I think your method pretty much ties up with the method from the Integrator. He had a script (timer, 5 seconds) that set a bit high, then sleep() (couple of seconds whilst groups write to SQL) then set bit low As mentioned above this provided a t_stamp that was given to each group. This method looks like a solution to me but I wanted to run it past the experts at Induction. As Colby mentioned earlier, some ways will prove slower etc than others.
My thoughts (yet again, yawn, lol) - if this method is not used then periodic logging tables do not have a way of being joined? and therefore cannot be “joined” on a bar graph should the need arise - with this method any data can be joined with no hassle and no need to foresee what reports will be asked for except ensure each group uses this method. Perhaps I am worrying about nothing?
You could also eliminate the need for a script by making your trigger tag have an expression of
if( dateExtract(now(),“second”) % 5 = 0,1,0)
for each interval you’d like to use. You’d have to make sure your groups run at least every second so they don’t miss it.
I get what you’re saying about being able to ensure joining any historical table. It’s not a bad idea. It just hasn’t come up for me; usually I have wide tables where everything logically grouped is together in the table, or the various tables just need to be trended together which is based on a date range so it doesn’t matter, or I’m performing aggregations up to a common granularity (day, week, month) where the different timestamps are irrelevant.
Wide table I understand but are you saying, in your 3rd method, that your SQL query takes different tables, averages/totals (or whatever is required) their data and then puts the results of these together for bar charts etc. Have I made a stupid error when say trying to put a couple of 24 hour totals together out of two tables with “out of sync” t_stamps? I tried joining the tables before carrying out the averages or totals.
To sum up and not waste your time - should I address my SQL methods to solve what is noob mistake?
You can do something like this:
select a.day, a.value1_avg, a.value2_sum, b.value3_avg, b.value4_sum from ( select to_char(t_stamp,'YYYYMMDD') day, avg(value1) value1_avg, sum(value2) value2_sum from table1 where t_stamp between start_date and end_date group by to_char(t_stamp,'YYYYMMDD') ) a, ( select to_char(t_stamp,'YYYYMMDD') day, avg(value3) value3_avg, sum(value4) value4_sum from table2 where t_stamp between start_date and end_date group by to_char(t_stamp,'YYYYMMDD') ) b where a.day = b.day
The to_char part is Oracle syntax.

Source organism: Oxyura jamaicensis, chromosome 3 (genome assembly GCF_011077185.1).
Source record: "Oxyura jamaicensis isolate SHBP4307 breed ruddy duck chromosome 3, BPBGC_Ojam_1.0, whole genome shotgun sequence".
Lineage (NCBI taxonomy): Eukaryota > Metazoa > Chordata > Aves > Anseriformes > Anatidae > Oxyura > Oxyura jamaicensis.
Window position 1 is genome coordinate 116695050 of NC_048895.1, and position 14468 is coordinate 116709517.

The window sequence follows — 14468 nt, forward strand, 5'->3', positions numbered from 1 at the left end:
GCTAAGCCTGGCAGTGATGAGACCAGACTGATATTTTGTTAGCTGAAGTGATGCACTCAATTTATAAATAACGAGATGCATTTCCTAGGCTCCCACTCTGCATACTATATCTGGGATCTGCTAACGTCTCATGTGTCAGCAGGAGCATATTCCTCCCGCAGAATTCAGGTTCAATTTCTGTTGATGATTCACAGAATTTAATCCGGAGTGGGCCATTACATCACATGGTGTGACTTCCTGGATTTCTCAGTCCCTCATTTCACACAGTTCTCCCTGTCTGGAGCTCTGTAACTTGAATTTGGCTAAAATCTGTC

For SQL Server http://msdn.microsoft.com/en-us/library/ms174420.aspx
For MySQL use year(), month(), day() etc http://dev.mysql.com/doc/refman/5.5/en/date-and-time-functions.html
I hope this helps.
Oops, didn’t actually answer your question . The reason I lean towards the SQL solution is that I don’t know how absolutely confident you can ever be that everything gets the same timestamp value. You’d have to make sure the group executions, as well as the trigger and date SQLTag’s scan classes don’t occasionally overlap and cause two groups to get different timestamps. If they somehow ever were off by a second, then nothing would end up in your graph. Maybe that would never happen, or maybe it would, but I’d rather just do the SQL than try to foolproof the logging mechanism if they are going to be in separate tables.
I intended to post something along the lines of what Dan posted, suggesting doing it in SQL. Conveniently, he did it for me
Anyhow, going that route will offer more flexibility and be more predictable. I’m pretty sure I’ve done stuff like this myself, without thinking much about it.
I once did a project where we had many tables and wanted all of their timestamp to line up exactly, though we didn’t need to support multiple rates. In that case I accomplished it by having each group update the first row of its table (that is, the table only had 1 row). Then, I wrote a stored procedure that would “snapshot” the data from each of the tables into a corresponding history table, but using a common timestamp instead of the TS stored in the “status” table. The stored procedure was then called every minute.
In that case, we were building a click-to-graph/click-to-table system, so there was another table that mapped between point name and table/column where the history was stored. Again, I suggest doing it in SQL, but I just wanted to mention one setup that came to mind.